Packet Pickup: The race is organized well and offers several locations for packet pickup before the day of the race as well as on race day. I chose to pick my packet up at The North Face in Brookfield, WI. It was quick and easy, and I was offered 15% off at the store for the day if I showed my bib at the checkout.

Race morning: Parking was super accessible and only a 2 minute walk from the start line. They had many port-o-potties set up as well as the park had flushing toilets available to use. The announcer made sure people knew the timeline in the morning, and managed 3 waves of 50 milers starting the race.

The Race/Course: The race starts at 5am, in the dark. Luckily, you had 200+ other runners with headlamps to help guide the way.The course does not repeat too much which makes for an enjoyable experience. The aid stations are set up every 4-6 miles. They have huge spreads of food (pretzels, bananas, sandwiches, broth, chips, potatoes, and so much more), and drinks (sodas, water, electrolyte drink). The end of the race had the longest stretches without aid stations, which wasn't great, but I was prepared for it. Make sure to bring your own hydration for these stretches. The hills weren't too severe, but they are constantly rolling throughout the entire course, even in the prairie area. The ground was primarily nice grassy/dirt double track areas, but there were some areas of rugged rocky areas, and sand which made running a bit more difficult. I would recommend using trail shoes, but you don't need anything too technical. The scenery is beautiful the entire time as you run through forests and prairies. The only time you run on pavement is when you have to cross a road. There are also a lot of spectators for a trail race. I've never experienced this before. At one section you start to see the other distance participants, which helps keep you going at the end. The course markings are very well marked throughout the entire race.

Finish: The Finish line was an amazing set-up. They announced my name as I ran through the finish area and gave me my finishers medal. They had some initial goodies and water in a Finishers water bottle for us. Then it opens into the Finishers Village where tents with vendors, beer, and food are set up. They also have a tent to look up the finishing results and ice bath section. The food was great with many options from burgers, bbq pork, soup, cookies, chips, soda, pasta salad. I also got a free beer from Sierra Nevada Brewing. Yum! They also emailed me with some pictures for purchase after the race.

Pros:
+aid stations! They have everything and plenty of them!
+the course is scenic, not too hilly, but still challenging
+volunteers and spectator rock!
+swag/post-race village: So much extras to take part of after the race!

Cons:
-Some volunteers gave out wrong information as far as distance
-sandy areas really did suck
-I wish the pictures were free because I never buy pictures

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(2016)
"Mud, sweat, and good times on the trails!"
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Let me just say, this is the first year for this event, but it felt like this race was a perfected trail race that has been going on for years!

It all started with the thank you letter in the mail, hand written from the race director. Every person who signed up got one, and it made me realize, this wouldn't be like every other trail race. But this would be a gathering of friends. The race director also sent out email updates every Wednesday before the race. Definitely helped keep the hype up!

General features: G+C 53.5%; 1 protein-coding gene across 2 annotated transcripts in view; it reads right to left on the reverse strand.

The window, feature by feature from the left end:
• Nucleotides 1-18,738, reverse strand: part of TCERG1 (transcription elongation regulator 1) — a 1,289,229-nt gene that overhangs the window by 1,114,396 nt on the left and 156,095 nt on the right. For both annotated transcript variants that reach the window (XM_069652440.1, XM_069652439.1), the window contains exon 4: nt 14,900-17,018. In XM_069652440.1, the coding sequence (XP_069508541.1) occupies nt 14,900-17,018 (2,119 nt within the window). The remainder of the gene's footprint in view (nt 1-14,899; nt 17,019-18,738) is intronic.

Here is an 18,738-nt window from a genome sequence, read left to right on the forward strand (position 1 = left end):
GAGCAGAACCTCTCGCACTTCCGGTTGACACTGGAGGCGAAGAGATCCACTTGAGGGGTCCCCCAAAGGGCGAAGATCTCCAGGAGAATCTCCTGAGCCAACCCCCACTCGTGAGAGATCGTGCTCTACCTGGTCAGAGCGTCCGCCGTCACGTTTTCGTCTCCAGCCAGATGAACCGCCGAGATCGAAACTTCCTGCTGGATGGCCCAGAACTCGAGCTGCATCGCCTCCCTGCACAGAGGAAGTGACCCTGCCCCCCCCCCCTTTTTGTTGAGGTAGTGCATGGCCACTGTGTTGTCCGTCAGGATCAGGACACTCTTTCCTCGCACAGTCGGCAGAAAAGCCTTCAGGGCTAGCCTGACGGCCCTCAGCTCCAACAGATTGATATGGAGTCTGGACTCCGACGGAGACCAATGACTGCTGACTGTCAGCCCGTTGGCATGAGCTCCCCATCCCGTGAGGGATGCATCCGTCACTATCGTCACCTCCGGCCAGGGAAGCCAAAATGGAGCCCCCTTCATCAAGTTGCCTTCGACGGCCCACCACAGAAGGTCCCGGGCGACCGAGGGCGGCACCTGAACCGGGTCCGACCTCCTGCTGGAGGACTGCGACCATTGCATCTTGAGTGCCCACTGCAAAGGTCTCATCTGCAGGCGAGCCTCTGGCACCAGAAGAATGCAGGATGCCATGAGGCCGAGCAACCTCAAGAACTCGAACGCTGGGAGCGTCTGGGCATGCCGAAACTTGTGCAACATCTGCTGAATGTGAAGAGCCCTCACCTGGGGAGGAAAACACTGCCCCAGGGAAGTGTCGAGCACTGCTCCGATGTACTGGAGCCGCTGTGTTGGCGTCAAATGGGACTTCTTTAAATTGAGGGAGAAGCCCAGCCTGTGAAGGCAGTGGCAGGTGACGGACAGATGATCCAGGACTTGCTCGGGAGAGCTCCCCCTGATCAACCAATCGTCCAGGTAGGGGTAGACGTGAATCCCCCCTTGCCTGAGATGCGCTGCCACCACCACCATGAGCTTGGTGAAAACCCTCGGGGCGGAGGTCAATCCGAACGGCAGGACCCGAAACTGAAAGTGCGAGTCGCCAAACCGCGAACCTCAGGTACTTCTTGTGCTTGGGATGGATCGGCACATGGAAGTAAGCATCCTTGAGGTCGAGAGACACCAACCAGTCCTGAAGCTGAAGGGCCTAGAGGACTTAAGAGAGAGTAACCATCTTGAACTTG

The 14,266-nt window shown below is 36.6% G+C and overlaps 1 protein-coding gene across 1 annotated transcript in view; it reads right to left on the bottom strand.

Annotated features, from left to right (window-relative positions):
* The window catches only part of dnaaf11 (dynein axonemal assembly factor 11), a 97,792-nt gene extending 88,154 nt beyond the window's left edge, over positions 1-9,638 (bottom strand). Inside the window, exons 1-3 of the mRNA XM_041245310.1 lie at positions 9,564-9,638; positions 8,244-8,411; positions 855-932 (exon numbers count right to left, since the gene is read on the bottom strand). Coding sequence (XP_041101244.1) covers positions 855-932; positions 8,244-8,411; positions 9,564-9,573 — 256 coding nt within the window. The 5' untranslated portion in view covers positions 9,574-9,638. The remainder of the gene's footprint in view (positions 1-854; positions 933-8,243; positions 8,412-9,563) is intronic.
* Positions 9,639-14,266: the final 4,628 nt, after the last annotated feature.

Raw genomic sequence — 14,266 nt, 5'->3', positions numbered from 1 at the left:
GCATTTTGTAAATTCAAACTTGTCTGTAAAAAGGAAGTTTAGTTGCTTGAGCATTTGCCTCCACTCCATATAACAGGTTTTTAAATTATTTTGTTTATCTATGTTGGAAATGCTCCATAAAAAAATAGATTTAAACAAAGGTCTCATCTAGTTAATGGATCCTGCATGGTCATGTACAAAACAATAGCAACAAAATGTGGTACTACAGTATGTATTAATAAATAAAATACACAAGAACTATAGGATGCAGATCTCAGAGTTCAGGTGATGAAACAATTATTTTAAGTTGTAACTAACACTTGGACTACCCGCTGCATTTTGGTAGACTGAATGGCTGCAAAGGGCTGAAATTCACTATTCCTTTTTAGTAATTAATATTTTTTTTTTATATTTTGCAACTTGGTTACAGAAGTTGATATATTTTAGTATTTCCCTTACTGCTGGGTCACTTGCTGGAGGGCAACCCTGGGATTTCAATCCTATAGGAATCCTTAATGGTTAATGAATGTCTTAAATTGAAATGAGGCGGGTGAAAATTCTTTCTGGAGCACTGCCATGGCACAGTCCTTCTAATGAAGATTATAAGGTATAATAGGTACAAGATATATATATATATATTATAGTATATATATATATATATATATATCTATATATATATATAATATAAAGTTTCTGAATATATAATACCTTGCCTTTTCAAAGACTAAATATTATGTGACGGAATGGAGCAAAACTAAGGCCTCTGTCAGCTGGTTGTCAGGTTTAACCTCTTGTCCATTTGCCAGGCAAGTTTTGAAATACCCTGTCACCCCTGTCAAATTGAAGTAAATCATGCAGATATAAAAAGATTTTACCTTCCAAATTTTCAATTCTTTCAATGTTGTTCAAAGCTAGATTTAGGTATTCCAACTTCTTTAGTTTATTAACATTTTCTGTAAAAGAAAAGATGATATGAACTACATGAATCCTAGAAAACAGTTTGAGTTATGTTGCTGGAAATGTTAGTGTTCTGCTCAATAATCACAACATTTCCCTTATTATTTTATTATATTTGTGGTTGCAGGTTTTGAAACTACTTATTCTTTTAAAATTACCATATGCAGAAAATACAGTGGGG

On race day, I arrived 45 minutes before the race to pick up my bib. I parked a whole 50 yards from the packet pick up area and start of the race. This was so nice since it was raining very hard and I still had to drop off some gear to the drop bag area. Right before the race, when we were all lined up, the race director talked about how much he loved his wife and friends who helped put this event together. It was great to see how this wasn't just another race....this was his dream.
The race itself was 4 loops that we did twice. The first two loops were more technical and the last two were open prairie for the most part. Aid Stations were set up so there was at least water every 3 miles, but most aid stations had potato chips, m&m's, PB&J sandwiches, granola, Trailwind and water. They had two drop bag areas, though, one was enough considering you loop to this area about 4 times throughout the race. The race day was extremely rainy, which caused for the course to be very muddy and slippery. But this is a trail race, everyone embraced the mudfest! The race was also very spectator friendly, since it loops back to the same area. The scenery was amazing, despite the rain. We ran past an old Lime Kiln, cliffs, beautiful forest scenes, and open prairie lands. I can imagine this could be a very hot race if the weather especially in the open prairie area. We were lucky that the rain kept the weather very cool.
At the finish, you are greeted by the race director with a sweet looking wooden medal. I've never gotten one like this and it's very unique. Right next to the finish, they have food set up for all the finishers, as well as, spectators can purchase food. A local pizza place had a stone oven set up and made fresh stone fired pizza to order! THIS WAS AMAZING! You also got free soda, cookies, and chips. They had picnic tables set up lining the finish area, so everyone was eating and cheering as others crossed the finish line.